Planning and targeting young children -- especially via digital -- has always been a dicey proposition for advertisers and agencies given rapidly-changing technology, as well as laws, regulations and social mores governing it. But the recent acceleration of new forms of digital media -- including new iterations of warm and fuzzy generative AI chatbots, as well as the near-future evolution of the "metaverse" could raise new hackles, not to mention liabilities.
To help advertisers and agencies mitigate new risks, while still developing strategies to test and develop new forms of digital advertising and marketing experiences aimed at young children, the Children's Advertising Review Unit (CARU) of the BBB National Programs this morning released a set of new "guardrails" for targeting kids in the metaverse.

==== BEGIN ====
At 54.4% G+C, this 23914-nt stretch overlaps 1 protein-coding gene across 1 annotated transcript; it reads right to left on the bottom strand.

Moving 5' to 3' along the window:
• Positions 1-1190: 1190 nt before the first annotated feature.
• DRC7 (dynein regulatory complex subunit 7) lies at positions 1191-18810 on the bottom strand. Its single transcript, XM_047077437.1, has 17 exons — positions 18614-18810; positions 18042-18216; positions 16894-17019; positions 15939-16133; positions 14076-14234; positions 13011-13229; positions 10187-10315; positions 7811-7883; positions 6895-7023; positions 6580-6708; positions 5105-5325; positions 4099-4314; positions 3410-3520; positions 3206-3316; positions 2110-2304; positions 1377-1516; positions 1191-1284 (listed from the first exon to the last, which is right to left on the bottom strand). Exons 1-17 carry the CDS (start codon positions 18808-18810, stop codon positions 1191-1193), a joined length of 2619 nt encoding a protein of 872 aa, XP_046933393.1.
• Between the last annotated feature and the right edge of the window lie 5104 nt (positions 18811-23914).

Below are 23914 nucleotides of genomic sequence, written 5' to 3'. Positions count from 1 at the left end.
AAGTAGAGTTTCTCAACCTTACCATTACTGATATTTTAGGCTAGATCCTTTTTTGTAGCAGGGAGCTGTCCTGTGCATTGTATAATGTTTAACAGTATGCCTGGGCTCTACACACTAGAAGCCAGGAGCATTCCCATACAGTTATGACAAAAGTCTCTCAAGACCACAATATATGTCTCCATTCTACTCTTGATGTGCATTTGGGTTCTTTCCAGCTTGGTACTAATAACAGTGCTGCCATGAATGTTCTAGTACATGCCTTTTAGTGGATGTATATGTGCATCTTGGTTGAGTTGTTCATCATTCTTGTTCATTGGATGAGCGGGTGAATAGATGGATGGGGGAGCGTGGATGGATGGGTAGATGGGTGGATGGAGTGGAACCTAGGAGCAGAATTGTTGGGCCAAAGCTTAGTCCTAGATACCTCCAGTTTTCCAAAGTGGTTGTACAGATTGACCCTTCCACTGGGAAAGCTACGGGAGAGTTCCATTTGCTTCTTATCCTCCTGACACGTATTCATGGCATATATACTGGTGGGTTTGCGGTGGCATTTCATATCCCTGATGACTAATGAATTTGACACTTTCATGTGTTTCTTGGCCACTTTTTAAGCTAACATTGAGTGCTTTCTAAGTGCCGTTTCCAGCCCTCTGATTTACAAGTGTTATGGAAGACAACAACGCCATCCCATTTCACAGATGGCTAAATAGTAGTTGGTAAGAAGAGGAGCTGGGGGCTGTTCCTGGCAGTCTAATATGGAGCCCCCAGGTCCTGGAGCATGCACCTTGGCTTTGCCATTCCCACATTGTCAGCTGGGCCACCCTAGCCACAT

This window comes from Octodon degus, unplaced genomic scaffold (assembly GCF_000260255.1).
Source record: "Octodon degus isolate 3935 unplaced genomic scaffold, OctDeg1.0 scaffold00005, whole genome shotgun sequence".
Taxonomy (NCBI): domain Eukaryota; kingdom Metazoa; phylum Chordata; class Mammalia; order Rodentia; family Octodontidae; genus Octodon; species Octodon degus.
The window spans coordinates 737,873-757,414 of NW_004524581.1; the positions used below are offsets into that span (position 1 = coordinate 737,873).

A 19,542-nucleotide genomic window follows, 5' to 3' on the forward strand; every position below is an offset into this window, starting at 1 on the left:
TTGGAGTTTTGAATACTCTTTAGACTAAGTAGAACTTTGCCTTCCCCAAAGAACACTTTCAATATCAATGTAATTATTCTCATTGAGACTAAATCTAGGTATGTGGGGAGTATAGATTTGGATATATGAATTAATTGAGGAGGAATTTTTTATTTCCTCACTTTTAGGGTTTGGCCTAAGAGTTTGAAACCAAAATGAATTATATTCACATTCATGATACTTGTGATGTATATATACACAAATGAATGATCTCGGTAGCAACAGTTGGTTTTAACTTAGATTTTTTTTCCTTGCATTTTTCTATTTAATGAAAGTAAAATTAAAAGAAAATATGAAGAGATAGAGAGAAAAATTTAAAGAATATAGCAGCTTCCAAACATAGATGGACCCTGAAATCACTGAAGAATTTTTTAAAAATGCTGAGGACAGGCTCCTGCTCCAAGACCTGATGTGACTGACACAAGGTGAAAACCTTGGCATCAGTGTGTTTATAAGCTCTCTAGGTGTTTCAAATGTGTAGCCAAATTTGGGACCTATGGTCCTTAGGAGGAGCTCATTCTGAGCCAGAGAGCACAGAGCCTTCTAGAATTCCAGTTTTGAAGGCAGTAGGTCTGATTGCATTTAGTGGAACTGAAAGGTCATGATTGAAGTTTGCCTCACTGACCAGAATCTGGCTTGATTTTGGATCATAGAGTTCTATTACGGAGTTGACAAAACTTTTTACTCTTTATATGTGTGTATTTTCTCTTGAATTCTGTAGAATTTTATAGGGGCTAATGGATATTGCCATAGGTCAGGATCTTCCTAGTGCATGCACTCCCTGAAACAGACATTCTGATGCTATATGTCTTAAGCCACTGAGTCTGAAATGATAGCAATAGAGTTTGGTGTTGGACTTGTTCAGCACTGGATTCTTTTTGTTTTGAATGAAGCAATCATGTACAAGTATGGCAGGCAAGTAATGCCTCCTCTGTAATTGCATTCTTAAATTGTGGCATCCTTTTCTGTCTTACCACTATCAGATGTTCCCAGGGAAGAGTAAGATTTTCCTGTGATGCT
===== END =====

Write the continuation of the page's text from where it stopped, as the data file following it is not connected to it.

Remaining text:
The aptly-named "Building Guardrails for Child-Directed Advertising & Privacy in the Metaverse," can be downloaded here, and it's a good start to begin rethinking your planning and targeting strategies, and develop new internal policies for utilizing a rapidly-emerging media experience that so far hasn't had explicit guidelines, other than increasingly dated Children’s Online Privacy Protection Act (COPPA) laws.
“Tens of millions of children under age 13 are active in immersive, virtual environments and game spaces, and while children can benefit from such hands-on experiences, they are also subject to unique potential risks and harms,” says CARU Director Rukiya Bonner, adding, "The Metaverse guardrails do not intend to resolve or respond to all the complex scenarios within the metaverse, but instead focus on providing companies with a thorough understanding of the current advertising and privacy regulatory landscape and best practices for the application of those regulations to certain scenarios in this emerging marketplace.”
The guardrails cover three key areas recommended for
marketer/agency self-regulation. I recommend you review and internalize them ASAP: